Sometimes they get the party started. Sometimes they are the party. I speak, of course, of those festive finger foods that are easy—almost too easy—to eat.
Whether you’re hosting your own holiday get-together or have been asked to contribute an appetizer, you’ll want your food to be the life of the party. Let other people serve circa 1980s-style cheese balls or boiled shrimp with jarred cocktail sauce.
You’re going to bring down the house by firing up your grill.
My staff and I compiled a list of our most popular live-fire party-worthy starters—stunning to look at, explosively flavorful, cocktail compatible to be sure, and able to be eaten with one hand. Many can be prepared ahead of time or in mere minutes, limiting your exposure to cold and snow if you happen to be grilling in the frost belt. (Not that a little cold or snow will stop you.)
Lemon Sesame Chicken Wings
Wings are a perennial favorite at parties, and these deliver a blast of flavor thanks to a marinade of Worcestershire sauce, beer, sesame oil, and lemon zest.
Smoked Shrimp Cocktail with Chipotle Orange Sauce
The heat-seekers in your crowd won’t be able to get enough of these succulent shrimp. I call for smoking here, but the shrimp can also be direct-grilled, making them table-ready in minutes.
Salty foods just taste so damned good with drinks, meaning these nuts, coated with a sweet-savory spice mixture, will disappear fast. And if the weather outside is frightful, they can be prepared on a stovetop smoker.
Coffee-Crusted Pork Tenderloins with Redeye Barbecue Sauce
People coming to the party straight from work or a hectic day of holiday preparations will appreciate having a more substantial option than the usual cocktail nibbles. Thinly sliced pork tenderloin served on slider buns fits the bill. A bonus? The pork can be cooked a day ahead of time and served at room temperature.
Smoked Snapper or Salmon Dip with Smoked Vegetable Chips
I’ve been making variations of this dip for years; it’s become a Raichlen family favorite. Customize it to suit your own tastes. The fish (snapper, salmon, mahi mahi, black cod, etc.) can be up smoked up to 3 days ahead.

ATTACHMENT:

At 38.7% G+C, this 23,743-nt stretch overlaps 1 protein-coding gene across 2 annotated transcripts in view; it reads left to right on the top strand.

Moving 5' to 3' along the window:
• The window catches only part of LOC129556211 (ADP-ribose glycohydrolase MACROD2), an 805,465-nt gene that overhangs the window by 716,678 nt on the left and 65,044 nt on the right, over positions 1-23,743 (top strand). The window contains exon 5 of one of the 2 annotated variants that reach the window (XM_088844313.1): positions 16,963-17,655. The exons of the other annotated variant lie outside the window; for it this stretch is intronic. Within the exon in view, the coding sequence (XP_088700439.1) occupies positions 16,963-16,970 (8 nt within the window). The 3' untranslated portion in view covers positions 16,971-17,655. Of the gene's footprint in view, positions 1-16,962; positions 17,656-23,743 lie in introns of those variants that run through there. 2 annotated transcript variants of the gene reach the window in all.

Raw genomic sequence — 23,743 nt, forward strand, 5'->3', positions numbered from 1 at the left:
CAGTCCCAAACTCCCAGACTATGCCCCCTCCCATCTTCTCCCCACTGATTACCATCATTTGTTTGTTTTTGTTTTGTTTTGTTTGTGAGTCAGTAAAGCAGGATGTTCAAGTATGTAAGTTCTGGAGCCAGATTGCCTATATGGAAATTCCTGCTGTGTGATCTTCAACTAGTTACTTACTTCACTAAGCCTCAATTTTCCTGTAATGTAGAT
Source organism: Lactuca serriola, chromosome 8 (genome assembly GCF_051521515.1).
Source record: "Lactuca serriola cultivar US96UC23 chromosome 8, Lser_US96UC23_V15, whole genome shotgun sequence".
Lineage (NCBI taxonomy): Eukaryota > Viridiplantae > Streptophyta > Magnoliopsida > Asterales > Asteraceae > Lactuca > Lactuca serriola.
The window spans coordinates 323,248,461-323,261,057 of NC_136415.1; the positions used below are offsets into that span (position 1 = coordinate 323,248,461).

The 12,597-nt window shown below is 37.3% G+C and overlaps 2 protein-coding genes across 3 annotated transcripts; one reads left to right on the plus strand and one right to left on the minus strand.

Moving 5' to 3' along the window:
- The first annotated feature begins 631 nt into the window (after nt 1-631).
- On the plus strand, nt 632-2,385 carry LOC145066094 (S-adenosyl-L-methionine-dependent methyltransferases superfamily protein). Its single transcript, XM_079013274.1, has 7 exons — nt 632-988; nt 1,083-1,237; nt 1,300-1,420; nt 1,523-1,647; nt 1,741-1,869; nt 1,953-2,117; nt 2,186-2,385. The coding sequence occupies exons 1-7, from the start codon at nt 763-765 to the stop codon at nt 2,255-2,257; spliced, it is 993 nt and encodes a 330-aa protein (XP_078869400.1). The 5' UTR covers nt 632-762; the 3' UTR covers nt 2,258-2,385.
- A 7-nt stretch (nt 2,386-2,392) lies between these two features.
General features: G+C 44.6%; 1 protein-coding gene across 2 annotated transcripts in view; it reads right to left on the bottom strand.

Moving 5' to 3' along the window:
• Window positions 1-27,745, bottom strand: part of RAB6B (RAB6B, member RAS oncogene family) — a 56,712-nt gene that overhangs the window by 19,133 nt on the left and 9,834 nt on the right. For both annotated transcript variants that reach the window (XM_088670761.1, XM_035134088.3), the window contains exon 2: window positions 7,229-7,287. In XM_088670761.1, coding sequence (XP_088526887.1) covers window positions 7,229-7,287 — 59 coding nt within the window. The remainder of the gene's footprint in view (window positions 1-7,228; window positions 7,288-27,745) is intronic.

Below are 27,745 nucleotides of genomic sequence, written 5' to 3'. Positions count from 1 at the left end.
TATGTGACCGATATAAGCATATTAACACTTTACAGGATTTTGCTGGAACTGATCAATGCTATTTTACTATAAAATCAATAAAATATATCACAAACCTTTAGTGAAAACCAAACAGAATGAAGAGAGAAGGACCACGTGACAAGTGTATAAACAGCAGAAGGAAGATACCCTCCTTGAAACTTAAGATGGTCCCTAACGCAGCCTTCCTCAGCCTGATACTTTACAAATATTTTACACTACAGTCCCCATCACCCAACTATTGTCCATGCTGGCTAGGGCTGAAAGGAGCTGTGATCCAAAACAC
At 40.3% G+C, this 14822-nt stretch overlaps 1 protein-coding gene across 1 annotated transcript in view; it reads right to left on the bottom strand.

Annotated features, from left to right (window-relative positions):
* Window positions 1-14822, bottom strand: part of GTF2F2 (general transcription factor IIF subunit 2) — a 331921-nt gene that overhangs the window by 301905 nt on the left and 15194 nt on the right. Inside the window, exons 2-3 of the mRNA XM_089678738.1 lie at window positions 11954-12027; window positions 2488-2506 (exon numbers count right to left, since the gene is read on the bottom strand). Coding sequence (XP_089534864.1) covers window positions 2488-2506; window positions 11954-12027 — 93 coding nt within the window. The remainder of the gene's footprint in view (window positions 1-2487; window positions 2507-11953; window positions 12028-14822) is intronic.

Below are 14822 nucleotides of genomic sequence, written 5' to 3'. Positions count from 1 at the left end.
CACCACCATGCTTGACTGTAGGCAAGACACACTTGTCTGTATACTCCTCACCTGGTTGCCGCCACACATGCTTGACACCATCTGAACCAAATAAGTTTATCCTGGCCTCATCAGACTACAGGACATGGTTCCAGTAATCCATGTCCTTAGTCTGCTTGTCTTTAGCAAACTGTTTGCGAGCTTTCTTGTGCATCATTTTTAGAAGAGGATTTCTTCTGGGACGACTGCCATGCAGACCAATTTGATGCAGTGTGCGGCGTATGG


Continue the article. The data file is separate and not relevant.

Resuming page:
Dungeness Crab Jalapeño Poppers
Luxurious lump crab meat stars in this unusual popper. If possible, buy it fresh from a fish monger. Alternatively, use frozen crab or a premium canned brand.
Planking is one of the coolest ways I know to serve cheese. Here, Camembert (or brie) is topped with red pepper jelly and sliced green jalapenos—seasonally appropriate colors—and dramatically served on a singed, smoky cedar plank.
Fire-Roasted Red Pepper Dip with Feta
The health-conscious and crudité crowd will appreciate this tangy dip, which is also great with grilled pita wedges. I like to char the peppers directly in the embers, caveman-style, but they can be roasted on a gas grill, too.
Tiki Beef Kebabs
If you’re still carrying a tiki torch for the tantalizing beef skewers that were the star of pupu platters back in the day, we’ve got you covered. December 10 is even the late Victor Bergeron’s birthday; he founded one of America’s first restaurant chains, “Trader Vic’s.” Read more about him here, and learn how he tapped into America’s fascination with the South Pacific.
Hay-Smoked Quail Eggs
Bronzed with smoke from either hay or wood chips and served with a piquant vinegar sauce, these diminutive eggs were inspired by those served at Copenhagen’s Noma, a restaurant (sadly, now closed), that was named the best restaurant in the world four times by San Pellegrino. If you can’t find quail eggs, I have provided directions for chicken eggs.